If you have a low priv SQL environment, you’re probably well aware of the pain of configuring and managing the run-as accounts required for SQL management packs. Well, there is a much simpler way to configure the necessary permissions, without using run-as accounts. The solution is to use Service SIDs, a method that Kevin Holman first discovered and blogged about over a year ago.
Using Service SIDs is easier to manage, firstly because you don’t have to create run as accounts, but also there are no additional permissions to configure outside of SQL. With run as accounts, you have to configure registry, file and WMI permissions, but with Service SIDs this is a thing of the past! It’s also more secure, as you’re using a local ‘account’ on each server instead of domain accounts shared across multiple SQL servers.
If, like me, you’ve never heard about Service SIDs before, this blog post on TechNet will tell you everything you need to know.
The process for using Service SIDs is very simple, and Kevin provides step by step instructions in his blog. He’s even created a Management Pack to make the initial configuration even easier! Check out his blog post to get the details.
Here are a few notes about my experience using Service SIDs to replace the run as accounts:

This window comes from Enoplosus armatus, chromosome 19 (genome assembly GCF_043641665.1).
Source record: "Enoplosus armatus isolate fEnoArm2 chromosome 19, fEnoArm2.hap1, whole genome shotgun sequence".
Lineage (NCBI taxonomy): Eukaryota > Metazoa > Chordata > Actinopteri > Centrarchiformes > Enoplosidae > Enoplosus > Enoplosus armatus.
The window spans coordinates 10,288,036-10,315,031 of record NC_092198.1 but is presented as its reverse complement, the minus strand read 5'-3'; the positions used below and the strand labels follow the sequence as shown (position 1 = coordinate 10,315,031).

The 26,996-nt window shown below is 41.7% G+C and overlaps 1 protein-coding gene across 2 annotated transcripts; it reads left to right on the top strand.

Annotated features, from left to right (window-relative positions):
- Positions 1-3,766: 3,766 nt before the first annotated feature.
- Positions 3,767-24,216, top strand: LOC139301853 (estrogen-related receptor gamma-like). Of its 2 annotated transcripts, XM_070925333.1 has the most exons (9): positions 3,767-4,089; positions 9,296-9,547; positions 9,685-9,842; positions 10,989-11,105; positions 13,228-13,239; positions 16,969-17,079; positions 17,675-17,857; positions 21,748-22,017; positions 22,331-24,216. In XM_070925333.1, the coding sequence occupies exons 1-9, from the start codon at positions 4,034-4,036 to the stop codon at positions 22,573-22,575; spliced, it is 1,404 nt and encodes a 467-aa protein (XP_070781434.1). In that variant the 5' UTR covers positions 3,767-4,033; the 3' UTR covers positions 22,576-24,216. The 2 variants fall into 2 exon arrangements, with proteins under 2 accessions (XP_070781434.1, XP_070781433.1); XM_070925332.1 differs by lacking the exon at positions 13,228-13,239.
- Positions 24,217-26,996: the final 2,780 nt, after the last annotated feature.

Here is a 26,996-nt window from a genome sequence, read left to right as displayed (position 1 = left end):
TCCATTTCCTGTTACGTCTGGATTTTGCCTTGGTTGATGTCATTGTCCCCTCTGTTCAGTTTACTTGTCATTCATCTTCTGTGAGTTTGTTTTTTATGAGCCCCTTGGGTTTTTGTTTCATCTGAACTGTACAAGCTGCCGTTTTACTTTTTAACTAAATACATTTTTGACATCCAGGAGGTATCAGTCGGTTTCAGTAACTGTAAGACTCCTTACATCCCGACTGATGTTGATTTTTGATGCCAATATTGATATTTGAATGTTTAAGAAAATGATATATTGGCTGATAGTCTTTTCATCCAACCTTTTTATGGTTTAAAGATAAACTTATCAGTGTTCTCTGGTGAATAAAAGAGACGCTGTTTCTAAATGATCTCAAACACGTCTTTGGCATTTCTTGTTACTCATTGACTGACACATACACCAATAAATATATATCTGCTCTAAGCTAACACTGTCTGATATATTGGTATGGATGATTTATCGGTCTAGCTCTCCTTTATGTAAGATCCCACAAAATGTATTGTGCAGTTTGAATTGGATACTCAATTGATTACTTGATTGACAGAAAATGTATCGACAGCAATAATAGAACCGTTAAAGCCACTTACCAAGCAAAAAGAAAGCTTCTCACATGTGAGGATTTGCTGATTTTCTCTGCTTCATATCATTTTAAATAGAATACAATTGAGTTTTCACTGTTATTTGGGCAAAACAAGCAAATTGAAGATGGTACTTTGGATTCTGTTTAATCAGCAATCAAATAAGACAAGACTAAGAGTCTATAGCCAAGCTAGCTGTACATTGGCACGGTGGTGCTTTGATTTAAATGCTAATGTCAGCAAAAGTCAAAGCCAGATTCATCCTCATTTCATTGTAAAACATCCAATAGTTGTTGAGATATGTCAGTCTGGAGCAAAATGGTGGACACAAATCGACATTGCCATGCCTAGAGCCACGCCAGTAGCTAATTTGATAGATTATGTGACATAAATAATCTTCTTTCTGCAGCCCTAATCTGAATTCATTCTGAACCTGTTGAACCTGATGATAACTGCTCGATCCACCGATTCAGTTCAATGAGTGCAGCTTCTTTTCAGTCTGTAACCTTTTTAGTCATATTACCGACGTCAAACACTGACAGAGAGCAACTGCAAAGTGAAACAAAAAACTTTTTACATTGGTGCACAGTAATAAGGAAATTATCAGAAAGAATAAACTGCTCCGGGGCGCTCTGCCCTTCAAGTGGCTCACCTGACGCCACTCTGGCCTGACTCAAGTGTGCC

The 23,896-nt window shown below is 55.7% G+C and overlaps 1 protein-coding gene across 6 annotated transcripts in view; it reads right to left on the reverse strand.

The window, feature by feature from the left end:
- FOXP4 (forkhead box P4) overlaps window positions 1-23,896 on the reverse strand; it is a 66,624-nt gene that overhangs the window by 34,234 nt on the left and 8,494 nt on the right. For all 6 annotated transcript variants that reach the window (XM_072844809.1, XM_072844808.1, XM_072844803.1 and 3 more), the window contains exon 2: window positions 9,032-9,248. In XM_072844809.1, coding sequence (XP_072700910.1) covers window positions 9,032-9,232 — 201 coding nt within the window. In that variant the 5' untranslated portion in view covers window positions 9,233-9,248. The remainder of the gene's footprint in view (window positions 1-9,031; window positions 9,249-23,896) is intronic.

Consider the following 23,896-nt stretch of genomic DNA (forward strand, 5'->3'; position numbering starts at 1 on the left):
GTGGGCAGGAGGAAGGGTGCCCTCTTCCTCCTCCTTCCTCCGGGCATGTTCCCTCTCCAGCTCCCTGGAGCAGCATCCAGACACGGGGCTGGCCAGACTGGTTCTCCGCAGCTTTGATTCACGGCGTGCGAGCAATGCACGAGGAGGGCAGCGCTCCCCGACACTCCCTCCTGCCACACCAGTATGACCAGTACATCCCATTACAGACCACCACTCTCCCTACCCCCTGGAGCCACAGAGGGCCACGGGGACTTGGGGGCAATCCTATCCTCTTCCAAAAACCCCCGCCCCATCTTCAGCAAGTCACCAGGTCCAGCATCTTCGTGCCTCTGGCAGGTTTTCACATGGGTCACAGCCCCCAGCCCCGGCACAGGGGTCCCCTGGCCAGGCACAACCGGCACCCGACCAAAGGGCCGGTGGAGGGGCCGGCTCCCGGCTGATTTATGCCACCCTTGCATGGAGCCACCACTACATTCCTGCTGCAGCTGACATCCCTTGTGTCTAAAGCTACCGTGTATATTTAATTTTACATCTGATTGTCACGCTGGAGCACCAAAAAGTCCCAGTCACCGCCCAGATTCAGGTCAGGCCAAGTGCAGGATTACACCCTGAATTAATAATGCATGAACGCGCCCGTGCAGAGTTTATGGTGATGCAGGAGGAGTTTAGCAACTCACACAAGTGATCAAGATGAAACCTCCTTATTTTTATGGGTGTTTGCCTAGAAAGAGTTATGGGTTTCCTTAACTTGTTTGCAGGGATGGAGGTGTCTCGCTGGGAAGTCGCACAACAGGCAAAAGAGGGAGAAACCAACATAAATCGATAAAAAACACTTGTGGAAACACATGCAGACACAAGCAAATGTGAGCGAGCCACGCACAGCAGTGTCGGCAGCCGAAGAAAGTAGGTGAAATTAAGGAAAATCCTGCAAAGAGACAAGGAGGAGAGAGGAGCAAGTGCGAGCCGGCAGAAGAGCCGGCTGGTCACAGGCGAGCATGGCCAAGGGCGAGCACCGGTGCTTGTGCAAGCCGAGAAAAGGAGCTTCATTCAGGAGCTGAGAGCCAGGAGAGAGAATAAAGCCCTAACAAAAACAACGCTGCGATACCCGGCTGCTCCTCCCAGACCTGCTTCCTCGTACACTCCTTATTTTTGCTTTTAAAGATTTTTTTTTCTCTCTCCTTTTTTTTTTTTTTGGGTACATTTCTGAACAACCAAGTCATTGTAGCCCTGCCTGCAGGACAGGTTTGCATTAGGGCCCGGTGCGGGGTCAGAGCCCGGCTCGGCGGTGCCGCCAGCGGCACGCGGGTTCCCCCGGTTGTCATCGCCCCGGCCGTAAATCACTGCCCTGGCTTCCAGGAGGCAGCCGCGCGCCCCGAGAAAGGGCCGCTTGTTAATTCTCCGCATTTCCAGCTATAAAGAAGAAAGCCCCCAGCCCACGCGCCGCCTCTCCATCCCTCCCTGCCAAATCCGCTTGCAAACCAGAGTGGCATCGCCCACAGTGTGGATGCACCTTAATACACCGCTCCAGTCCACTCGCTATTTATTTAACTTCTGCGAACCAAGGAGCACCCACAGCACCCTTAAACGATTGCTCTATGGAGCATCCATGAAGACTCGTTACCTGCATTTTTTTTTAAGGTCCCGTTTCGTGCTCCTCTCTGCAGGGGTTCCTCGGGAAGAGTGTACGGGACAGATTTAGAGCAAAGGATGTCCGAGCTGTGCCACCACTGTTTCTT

- To verify the Service SID has been enabled, run this command locally on the SQL server:
sc qsidtype HealthService
- If you have DMZ servers or other servers that can’t be remotely managed, the task to configure Service SID from Kevin’s management pack might fail. Run this command locally from an administrative command prompt on the SQL server to enable Service SID:
sc sidtype HealthService unrestricted
- Service SIDs aren’t available in Server 2003, so if you’re unlucky enough to still be monitoring Server 2003 you’ll have to continue using run as accounts for those servers.
- After enabling Service SID, I saw less errors in the Operations Manager event log on SQL servers. Some of the errors that disappeared were script errors related to SQL discovery, and Event ID 11052 on SQL 2014. These errors were probably due to missing permissions, which is a non-issue with Service SIDs.
Changing to Service SIDs did require a bit of work upfront. Most of the work was in cleaning up after the old run as accounts – removing permissions and group policy settings. It was definitely worthwhile though, and if you haven’t already made the switch, I highly recommend you do it!